This was the photo on EBAY when I bid and won the no-name, “Project Knife” back in early February.
The stacked leather handle was a bit loose, ragged and uneven. The sheath was a sub-in, and too short for the 6″+ blade. The blade itself was dull, with some surface pitting etc.
Only the tiniest bit of cleanup and polishing on the blade by the time this photo [above] was taken had let me see that the knife was indeed worth the time and effort to bring it back up to grade. [this was after only 15 minutes work with some strop compounds and a bit of rag, right in my lap].
There was very little really wrong with the knife. Just neglect and abuse that needed fixing up. You can find the previous posts showing some of the progress by scrolling down a ways here on the timeline.
The handle took a bit of reshaping, but you can see how it was starting to come back.
All told, I don’t believe I have much more than three hours of my time invested in the whole restoration process, and virtually NO money beyond the $10 cost of a replacement sheath. A good bit of the job was waiting for glues and etc to set between sessions, and I certainly didn’t “buckle-down” to the job. I grabbed a few minutes here and there.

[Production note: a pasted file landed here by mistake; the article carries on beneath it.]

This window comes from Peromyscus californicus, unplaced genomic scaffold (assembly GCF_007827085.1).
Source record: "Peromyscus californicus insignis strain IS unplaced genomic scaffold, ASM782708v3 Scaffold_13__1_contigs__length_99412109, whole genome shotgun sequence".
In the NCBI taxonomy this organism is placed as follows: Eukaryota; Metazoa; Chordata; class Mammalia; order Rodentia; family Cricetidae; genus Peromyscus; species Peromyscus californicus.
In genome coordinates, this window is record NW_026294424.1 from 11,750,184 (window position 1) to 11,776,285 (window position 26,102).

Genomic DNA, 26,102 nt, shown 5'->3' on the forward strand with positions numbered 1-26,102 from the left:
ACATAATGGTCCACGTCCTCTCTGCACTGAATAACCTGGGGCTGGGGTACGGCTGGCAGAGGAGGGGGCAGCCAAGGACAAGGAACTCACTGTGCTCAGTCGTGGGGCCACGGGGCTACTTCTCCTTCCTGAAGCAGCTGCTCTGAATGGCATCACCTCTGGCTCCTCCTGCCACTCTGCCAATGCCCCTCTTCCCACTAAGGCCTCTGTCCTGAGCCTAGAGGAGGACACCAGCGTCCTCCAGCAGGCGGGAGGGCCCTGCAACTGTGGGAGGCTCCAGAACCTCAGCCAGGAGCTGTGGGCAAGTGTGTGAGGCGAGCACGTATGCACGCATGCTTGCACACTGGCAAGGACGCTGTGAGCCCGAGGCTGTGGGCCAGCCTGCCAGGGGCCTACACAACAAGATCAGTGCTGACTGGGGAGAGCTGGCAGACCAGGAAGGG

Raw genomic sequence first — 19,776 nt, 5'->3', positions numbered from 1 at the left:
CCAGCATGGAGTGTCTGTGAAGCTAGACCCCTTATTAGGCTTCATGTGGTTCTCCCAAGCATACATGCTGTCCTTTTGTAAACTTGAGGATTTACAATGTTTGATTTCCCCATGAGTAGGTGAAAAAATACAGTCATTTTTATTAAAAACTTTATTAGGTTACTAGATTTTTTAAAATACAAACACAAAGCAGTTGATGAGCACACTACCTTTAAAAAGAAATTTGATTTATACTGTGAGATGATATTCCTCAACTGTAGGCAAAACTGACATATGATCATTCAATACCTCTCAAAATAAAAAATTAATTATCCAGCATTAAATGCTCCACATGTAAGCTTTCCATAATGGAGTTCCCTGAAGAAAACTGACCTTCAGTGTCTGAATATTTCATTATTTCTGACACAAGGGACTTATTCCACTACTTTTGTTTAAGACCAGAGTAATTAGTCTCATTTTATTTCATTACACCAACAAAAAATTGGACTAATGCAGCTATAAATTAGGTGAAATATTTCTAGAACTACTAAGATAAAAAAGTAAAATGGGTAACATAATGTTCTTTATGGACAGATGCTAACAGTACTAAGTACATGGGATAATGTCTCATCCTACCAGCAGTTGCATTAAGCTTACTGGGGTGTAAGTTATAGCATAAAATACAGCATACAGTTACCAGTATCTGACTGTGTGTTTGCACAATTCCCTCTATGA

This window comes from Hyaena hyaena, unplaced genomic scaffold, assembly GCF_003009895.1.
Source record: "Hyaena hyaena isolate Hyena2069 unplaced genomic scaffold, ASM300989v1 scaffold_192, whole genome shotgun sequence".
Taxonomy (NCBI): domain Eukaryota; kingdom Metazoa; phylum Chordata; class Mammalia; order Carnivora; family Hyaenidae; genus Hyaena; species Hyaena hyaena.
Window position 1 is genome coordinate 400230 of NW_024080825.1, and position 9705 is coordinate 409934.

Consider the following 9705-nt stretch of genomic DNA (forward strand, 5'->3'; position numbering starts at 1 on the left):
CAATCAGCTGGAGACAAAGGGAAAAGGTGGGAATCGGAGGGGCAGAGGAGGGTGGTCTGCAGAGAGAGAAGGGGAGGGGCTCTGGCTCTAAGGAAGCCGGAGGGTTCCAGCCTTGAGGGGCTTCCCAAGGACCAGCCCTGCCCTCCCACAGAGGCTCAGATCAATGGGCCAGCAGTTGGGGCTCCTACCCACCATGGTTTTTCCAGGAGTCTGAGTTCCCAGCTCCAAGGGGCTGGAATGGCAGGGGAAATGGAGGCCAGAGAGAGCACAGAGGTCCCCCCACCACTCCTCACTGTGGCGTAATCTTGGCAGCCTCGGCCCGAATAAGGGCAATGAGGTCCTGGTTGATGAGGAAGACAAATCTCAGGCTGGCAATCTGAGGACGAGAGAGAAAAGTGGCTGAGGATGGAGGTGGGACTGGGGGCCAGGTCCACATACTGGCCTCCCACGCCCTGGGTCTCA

I am completely satisfied with the end result. I have been finishing up the job with some work to clean up the brass blade guard, some time to further polish the blade itself, and some more sharpening and stropping. This morning I worked a bit of my friend CurleyMaple’s fantastic beeswax and oil mixture into the handle leathers to penetrate and seal the leather. The matte result gives a good, firm grip. Anyway… Imma callin’ it “done”.
I like the knife… and I think it looks great!
- nice weight in the hand without being too heavy/ good balance
- the colored bands at the guard and pommel cleaned up well/ the leather handle was returned to a rich dark shade/ that helps hide the fill-in that was necessary to tighten up the leather disks.
- the blade came up very sharp with less effort that I has anticipated/ It remains to be seen how well it holds an edge over time, but I am betting it does as well as any.
- the sheath is now a good fit/ I love the basketweave pattern/ the color deepened and the grain came out nicely with some Lexol/ I kept the old snap-strap from the sheath that came with it because it was broken in and had a better fit… and to give some continuity
Yeah, I could have taken the Project Knife further, but I am looking for a tool, not a showpiece. I really do like the classic Bowie knife styling. Nothing fancy… just a clean, traditional shape that truly says, “hunting knife”. A lot of people have carried this style of knife through a lot of years… and it takes me back to a similar one I had in my Boy Scouting days. I am glad I went through the process to restore this one. I learned a lot, and will have no fears about taking on another knife project when one comes along.